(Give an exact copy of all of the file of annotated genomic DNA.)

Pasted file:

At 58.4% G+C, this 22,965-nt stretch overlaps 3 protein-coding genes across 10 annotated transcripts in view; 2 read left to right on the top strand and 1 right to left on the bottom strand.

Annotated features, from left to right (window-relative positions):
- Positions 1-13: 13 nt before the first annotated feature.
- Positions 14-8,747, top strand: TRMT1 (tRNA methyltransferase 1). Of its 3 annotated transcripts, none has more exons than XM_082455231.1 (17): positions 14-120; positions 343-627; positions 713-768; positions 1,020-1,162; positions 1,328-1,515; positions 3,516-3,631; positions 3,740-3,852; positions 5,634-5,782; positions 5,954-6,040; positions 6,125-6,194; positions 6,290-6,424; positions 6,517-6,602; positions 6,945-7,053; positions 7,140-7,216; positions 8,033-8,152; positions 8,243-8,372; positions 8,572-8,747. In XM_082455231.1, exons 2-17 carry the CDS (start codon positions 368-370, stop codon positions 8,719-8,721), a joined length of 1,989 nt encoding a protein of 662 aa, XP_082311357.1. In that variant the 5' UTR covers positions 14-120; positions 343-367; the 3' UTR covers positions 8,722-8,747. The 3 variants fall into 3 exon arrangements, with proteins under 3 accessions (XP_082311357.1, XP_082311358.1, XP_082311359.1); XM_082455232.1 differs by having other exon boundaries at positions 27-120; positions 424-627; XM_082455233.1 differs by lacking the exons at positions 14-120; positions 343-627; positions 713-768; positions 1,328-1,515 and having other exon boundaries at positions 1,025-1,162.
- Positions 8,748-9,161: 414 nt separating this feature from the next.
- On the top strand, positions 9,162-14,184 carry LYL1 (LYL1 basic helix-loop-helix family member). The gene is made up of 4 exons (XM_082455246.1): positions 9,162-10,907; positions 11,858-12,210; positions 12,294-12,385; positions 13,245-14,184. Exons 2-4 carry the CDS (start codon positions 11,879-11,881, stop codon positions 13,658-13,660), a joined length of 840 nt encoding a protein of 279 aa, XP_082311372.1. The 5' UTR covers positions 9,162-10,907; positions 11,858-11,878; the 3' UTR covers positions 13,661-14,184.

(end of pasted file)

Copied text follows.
At 58.4% G+C, this 22,965-nt stretch overlaps 3 protein-coding genes across 10 annotated transcripts in view; 2 read left to right on the top strand and 1 right to left on the bottom strand.

Annotated features, from left to right (window-relative positions):
- Positions 1-13: 13 nt before the first annotated feature.
- Positions 14-8,747, top strand: TRMT1 (tRNA methyltransferase 1). Of its 3 annotated transcripts, none has more exons than XM_082455231.1 (17): positions 14-120; positions 343-627; positions 713-768; positions 1,020-1,162; positions 1,328-1,515; positions 3,516-3,631; positions 3,740-3,852; positions 5,634-5,782; positions 5,954-6,040; positions 6,125-6,194; positions 6,290-6,424; positions 6,517-6,602; positions 6,945-7,053; positions 7,140-7,216; positions 8,033-8,152; positions 8,243-8,372; positions 8,572-8,747. In XM_082455231.1, exons 2-17 carry the CDS (start codon positions 368-370, stop codon positions 8,719-8,721), a joined length of 1,989 nt encoding a protein of 662 aa, XP_082311357.1. In that variant the 5' UTR covers positions 14-120; positions 343-367; the 3' UTR covers positions 8,722-8,747. The 3 variants fall into 3 exon arrangements, with proteins under 3 accessions (XP_082311357.1, XP_082311358.1, XP_082311359.1); XM_082455232.1 differs by having other exon boundaries at positions 27-120; positions 424-627; XM_082455233.1 differs by lacking the exons at positions 14-120; positions 343-627; positions 713-768; positions 1,328-1,515 and having other exon boundaries at positions 1,025-1,162.
- Positions 8,748-9,161: 414 nt separating this feature from the next.
- On the top strand, positions 9,162-14,184 carry LYL1 (LYL1 basic helix-loop-helix family member). The gene is made up of 4 exons (XM_082455246.1): positions 9,162-10,907; positions 11,858-12,210; positions 12,294-12,385; positions 13,245-14,184. Exons 2-4 carry the CDS (start codon positions 11,879-11,881, stop codon positions 13,658-13,660), a joined length of 840 nt encoding a protein of 279 aa, XP_082311372.1. The 5' UTR covers positions 9,162-10,907; positions 11,858-11,878; the 3' UTR covers positions 13,661-14,184.